Equifax CEO retires amid probe
Equifax CEO Richard Smith retired effective immediately on Tuesday, as the credit reporting agency tries to clean up the mess left by a damaging data breach that exposed highly sensitive information about 143 million Americans.
His departure follows those of two other high-ranking executives after Equifax disclosure that hackers exploited a software flaw that the company didn't fix to access people's Social Security numbers, birth dates and other personal data that provide the keys to identify theft.
Smith, who had been Equifax's CEO since 2005, will also step down from the chairman post. Paulino do Rego Barros Jr, most recently president of the Asia Pacific region, was named interim CEO, while board member Mark Feidler was appointed non-executive chairman. Equifax said it will look both inside and outside the company for a permanent CEO.
Equifax said Smith was retiring, but will not receive his annual bonus and other potential retirement-related benefits until the company's board concludes an independent review of the data breach. If the review does not find Smith at fault, he could walk away with a retirement package of at least US$18.48 million, along the value of the stock and options he was paid out over his 12-year tenure.
Even with the departures of three top executives, Equifax is still facing several inquiries and class-action lawsuits, including Congressional investigations, queries by the Federal Trade Commission and the Consumer Financial Protection Bureau, as well as several state attorneys general.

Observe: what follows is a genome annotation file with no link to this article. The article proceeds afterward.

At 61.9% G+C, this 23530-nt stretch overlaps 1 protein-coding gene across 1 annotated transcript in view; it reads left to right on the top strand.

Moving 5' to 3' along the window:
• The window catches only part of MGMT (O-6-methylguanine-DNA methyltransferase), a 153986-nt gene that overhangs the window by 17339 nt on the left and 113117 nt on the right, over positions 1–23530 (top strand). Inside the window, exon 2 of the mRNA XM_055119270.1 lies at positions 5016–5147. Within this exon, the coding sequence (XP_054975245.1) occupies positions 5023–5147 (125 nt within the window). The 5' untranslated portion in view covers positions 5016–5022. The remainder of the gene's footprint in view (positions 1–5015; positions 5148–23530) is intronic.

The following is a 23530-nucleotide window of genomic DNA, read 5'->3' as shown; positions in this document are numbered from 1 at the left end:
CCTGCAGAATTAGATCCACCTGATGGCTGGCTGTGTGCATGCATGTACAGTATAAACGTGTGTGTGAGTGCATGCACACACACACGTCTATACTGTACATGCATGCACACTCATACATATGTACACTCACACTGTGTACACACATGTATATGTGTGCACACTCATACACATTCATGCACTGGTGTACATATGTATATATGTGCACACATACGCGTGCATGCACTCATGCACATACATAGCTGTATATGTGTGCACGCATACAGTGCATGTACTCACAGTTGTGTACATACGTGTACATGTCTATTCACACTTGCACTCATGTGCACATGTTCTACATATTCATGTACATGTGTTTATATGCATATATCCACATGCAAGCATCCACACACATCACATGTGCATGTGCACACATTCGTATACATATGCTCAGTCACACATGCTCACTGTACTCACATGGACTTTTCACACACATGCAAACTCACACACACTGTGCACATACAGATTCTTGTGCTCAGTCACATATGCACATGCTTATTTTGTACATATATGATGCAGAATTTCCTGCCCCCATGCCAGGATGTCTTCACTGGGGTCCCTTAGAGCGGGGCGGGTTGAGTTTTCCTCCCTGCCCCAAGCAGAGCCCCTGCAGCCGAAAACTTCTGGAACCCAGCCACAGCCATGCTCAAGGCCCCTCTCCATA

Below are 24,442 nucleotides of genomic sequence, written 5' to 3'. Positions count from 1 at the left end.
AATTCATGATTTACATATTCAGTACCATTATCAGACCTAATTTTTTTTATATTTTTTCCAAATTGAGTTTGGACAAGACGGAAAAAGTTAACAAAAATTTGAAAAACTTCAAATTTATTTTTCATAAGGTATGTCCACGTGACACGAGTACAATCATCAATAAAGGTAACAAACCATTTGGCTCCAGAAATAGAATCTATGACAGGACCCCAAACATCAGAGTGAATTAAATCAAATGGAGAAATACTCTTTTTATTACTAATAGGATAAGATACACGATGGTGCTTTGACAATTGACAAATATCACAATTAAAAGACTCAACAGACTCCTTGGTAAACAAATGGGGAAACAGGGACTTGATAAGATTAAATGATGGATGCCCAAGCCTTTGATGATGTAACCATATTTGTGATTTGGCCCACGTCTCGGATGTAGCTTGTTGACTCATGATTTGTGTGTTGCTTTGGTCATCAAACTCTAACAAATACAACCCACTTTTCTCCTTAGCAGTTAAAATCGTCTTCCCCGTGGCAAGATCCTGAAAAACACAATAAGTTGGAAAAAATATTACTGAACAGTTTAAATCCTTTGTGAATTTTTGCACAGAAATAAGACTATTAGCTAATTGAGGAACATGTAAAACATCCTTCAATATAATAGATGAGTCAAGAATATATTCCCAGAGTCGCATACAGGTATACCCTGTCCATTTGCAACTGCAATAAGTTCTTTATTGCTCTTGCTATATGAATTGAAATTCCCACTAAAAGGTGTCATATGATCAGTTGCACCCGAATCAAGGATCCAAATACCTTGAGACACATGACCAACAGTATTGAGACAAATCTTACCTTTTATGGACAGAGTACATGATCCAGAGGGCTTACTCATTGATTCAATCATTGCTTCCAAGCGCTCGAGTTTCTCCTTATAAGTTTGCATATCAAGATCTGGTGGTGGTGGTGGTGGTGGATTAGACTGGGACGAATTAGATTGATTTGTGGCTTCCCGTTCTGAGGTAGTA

Three executives, none of them among those who have left, were found to have sold stock for a combined US$1.8 million before Equifax disclosed the most serious breach, though the company says they were unaware of it at the time.
Although analysts had previously applauded Equifax's performance under Smith, he and the rest of his management team had come under fire for lax security and its response to the breach. Confusion over the terms of credit-monitoring protection and jammed phone lines added to people's ire. Its stock has lost a third of its value a US$5.5 billion setback.
The data breach might not have happened if Equifax had responded promptly to a March warning about a known security weakness in a piece of open-source software called Apache Struts. Even though a repair was released, Equifax didn't immediately install it. Digital burglars used the crack in Equifax's computer systems to break in from May 13 through July 30, according to the company's accounting.
Equifax said it didn't fathom the breadth of information that had been stolen until shortly before issuing a public alert on September 7, triggering the wave of withering condemnations that has led to Smith's departure.